For my goals I have the following setup in mind:
This is a unit I have worked with earlier. So I know how to set it up and program it.
I can upload firmware OTA (Over The Air). So I don't need any headers or wires exposed and it can remain in it's docking when I'm trying new stuff. This does mean I want to build a second prototyping setup where I can try out new software and check if the upload still works. This way I don't have to disassemble the Roomba every time my code breaks.
It will have a header for the first upload. This header will provide power, ground, connection to reset and program pins and 3.3V level Tx and Rx UART.
Power will come from the Roomba battery. I'm using a LM7833 linear voltage regulator to provide the 3.3V. I'm going to change this later (don't have the parts a.t.m.) because it has to dissipate quite some power. The battery level can get to 17V. The ESP8266 can draw 100mA. Normal operating conditions ~80mA. This means the LM7833 dissipates about (17V-3.3V)*0.1A=1.37W That's a bit much and absolutely unnecessary.
I've ordered a few Buck DC/DC step down converters. To provide the 3.3V later.
Connections / sketch to get my head around it all:
- The Rx pin on the (3.3V) ESP8266 will need the voltage divider level shifter to be connected to the (5V) Tx on the Roomba. Also a 3.3V Zener to GND, just to be sure;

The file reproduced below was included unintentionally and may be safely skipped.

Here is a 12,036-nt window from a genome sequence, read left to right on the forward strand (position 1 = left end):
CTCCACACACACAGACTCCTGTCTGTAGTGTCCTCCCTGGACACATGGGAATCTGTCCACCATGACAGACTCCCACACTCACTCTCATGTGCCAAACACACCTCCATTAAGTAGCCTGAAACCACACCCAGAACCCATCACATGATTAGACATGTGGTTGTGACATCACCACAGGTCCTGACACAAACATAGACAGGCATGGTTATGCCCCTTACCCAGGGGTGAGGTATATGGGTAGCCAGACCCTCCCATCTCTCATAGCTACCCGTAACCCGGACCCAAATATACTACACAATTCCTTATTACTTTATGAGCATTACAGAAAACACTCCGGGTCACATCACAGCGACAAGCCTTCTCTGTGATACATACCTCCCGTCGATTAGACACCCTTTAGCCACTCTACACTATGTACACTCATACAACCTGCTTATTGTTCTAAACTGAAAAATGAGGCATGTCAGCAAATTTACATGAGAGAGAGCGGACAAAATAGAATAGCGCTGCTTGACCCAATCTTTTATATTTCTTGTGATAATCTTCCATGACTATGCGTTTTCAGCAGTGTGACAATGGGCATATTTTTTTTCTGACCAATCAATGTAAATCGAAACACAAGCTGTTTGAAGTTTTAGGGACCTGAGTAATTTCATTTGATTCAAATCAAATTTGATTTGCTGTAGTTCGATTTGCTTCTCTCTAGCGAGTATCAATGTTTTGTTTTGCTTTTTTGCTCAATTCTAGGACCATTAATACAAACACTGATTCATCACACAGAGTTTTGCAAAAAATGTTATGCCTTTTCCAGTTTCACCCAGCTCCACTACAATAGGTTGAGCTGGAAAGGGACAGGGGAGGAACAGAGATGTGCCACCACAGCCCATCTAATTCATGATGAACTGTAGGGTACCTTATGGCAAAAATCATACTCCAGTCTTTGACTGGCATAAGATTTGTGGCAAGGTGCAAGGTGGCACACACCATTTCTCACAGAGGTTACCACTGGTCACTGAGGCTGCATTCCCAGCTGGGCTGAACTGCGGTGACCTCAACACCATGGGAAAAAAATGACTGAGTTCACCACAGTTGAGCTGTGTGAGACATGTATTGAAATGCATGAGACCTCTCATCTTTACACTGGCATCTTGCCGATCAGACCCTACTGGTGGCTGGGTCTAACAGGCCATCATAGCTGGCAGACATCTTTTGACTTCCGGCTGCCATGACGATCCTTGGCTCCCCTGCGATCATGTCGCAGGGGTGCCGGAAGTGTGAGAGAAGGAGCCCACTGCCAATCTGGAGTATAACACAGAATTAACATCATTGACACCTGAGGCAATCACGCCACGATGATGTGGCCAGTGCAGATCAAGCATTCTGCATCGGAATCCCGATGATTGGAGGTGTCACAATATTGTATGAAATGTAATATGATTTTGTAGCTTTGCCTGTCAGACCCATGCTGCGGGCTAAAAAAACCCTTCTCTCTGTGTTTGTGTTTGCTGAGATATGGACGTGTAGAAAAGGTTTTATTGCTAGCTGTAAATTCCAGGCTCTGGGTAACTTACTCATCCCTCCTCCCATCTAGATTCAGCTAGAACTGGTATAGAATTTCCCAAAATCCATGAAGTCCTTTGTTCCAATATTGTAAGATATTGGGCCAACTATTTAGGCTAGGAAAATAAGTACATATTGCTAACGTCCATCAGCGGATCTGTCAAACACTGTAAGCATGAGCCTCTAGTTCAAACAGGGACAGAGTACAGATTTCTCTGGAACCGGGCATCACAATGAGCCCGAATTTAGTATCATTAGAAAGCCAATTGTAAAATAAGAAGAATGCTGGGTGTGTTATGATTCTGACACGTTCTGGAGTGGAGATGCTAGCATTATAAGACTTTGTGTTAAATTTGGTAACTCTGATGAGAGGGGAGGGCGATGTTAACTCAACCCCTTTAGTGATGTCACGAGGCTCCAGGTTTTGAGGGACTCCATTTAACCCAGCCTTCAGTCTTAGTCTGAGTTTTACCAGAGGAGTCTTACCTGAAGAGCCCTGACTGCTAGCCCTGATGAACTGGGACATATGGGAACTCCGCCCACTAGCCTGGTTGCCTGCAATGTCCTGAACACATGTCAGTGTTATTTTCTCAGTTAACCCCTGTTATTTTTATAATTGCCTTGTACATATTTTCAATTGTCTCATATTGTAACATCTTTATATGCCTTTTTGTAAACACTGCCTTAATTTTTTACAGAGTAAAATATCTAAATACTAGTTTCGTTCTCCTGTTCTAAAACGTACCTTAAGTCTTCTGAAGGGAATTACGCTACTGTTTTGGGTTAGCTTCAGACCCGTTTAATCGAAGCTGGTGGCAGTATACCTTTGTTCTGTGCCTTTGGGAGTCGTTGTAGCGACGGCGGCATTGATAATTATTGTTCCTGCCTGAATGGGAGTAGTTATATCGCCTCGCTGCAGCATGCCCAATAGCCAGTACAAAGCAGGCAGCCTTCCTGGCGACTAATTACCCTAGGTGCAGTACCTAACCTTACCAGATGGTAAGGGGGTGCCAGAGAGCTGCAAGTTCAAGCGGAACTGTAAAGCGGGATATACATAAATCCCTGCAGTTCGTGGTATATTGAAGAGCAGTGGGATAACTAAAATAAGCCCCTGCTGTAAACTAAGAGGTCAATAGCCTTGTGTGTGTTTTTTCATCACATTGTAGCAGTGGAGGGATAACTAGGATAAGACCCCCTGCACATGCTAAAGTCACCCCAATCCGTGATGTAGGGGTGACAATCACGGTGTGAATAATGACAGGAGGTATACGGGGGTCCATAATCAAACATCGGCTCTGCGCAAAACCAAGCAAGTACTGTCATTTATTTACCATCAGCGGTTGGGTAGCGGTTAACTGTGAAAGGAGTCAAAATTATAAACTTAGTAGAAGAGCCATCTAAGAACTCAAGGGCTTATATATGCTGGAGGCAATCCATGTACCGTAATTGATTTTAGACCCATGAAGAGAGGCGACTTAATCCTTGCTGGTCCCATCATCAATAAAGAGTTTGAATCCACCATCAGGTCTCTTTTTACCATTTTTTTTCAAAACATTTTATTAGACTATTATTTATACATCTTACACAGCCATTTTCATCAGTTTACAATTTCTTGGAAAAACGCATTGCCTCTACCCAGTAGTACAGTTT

- The Tx pin can be connected without any level shifting. The 3.3V is enough to be seen as a logic 1 by the Roomba;
- VDD: 3.3V (with 100nF);
- GND: on 2 pins;
The ESP8266 board I'm using needs some connections to get it in the proper boot- and operating mode:
- RSTB: Inverse reset. Pulled up with 10K to VDD;
- EN: Chip Enable. Connected straight to VDD;
- PRGB: UART programming select (inverse). Pulled up with 10K to VDD and connected to header so I can switch off-board;
- GPIO02: Pulled up with 10K to VDD to provide proper boot up mode. (will also be I2C_DATA pin for MPU6050);
- GPIO15: Pulled down with 10K to provide proper boot up mode. (will also receive interrupt from MPU6050 DMP, rising slope);
- GPIO14: Pulled up with 5k to VDD and will be connected to I2C_CLOCK pin on MPU6050;
Time to open up the Roomba to find a empty space where my hardware can live:
Behind the right wheel, there is space and it's quite close to the serial connector. Measuring gives me a board of 5.9cm x 1.9cm. Plenty!
Something like this:
Finally some soldering:
And this is where I made the mistake to NOT correct myself when I mixed up the intended colours for the connection wires. I noticed it, but thought "this will be fine, I will remember".
Narrator: "But he didn't remember...."
Long story short: When connecting to the Roomba one time, I connected the ESP8266-Tx (orange) to the Roomba's raw battery voltage. So that's one ESP8266 down.. good thing they are cheap. I could also pretty neatly de-solder the unit and replace it with a new one.
I connected the wires to the mini DIN7 connector by soldering the ends and just jamming them in. For the GND and VDD I bended two leads and soldered them to the end of the wires. So they can use two pins both.
From the docs: Pins 1 and 2 (Vpwr) are connected to the Roomba battery through a 200 mA PTC resettable fuse. The continuous draw from these two pins together should not exceed 200 mA. Do not draw more than 500 mA peak from these pins, or the fuse will reset.
Also drilled one hole in the cover to let the wires come through. This will all be covered with a top plate and won't show.
And the first version of the hardware is DONE!
As said, I will sort out the power situation. It works for now. Next up, SOFTWARE!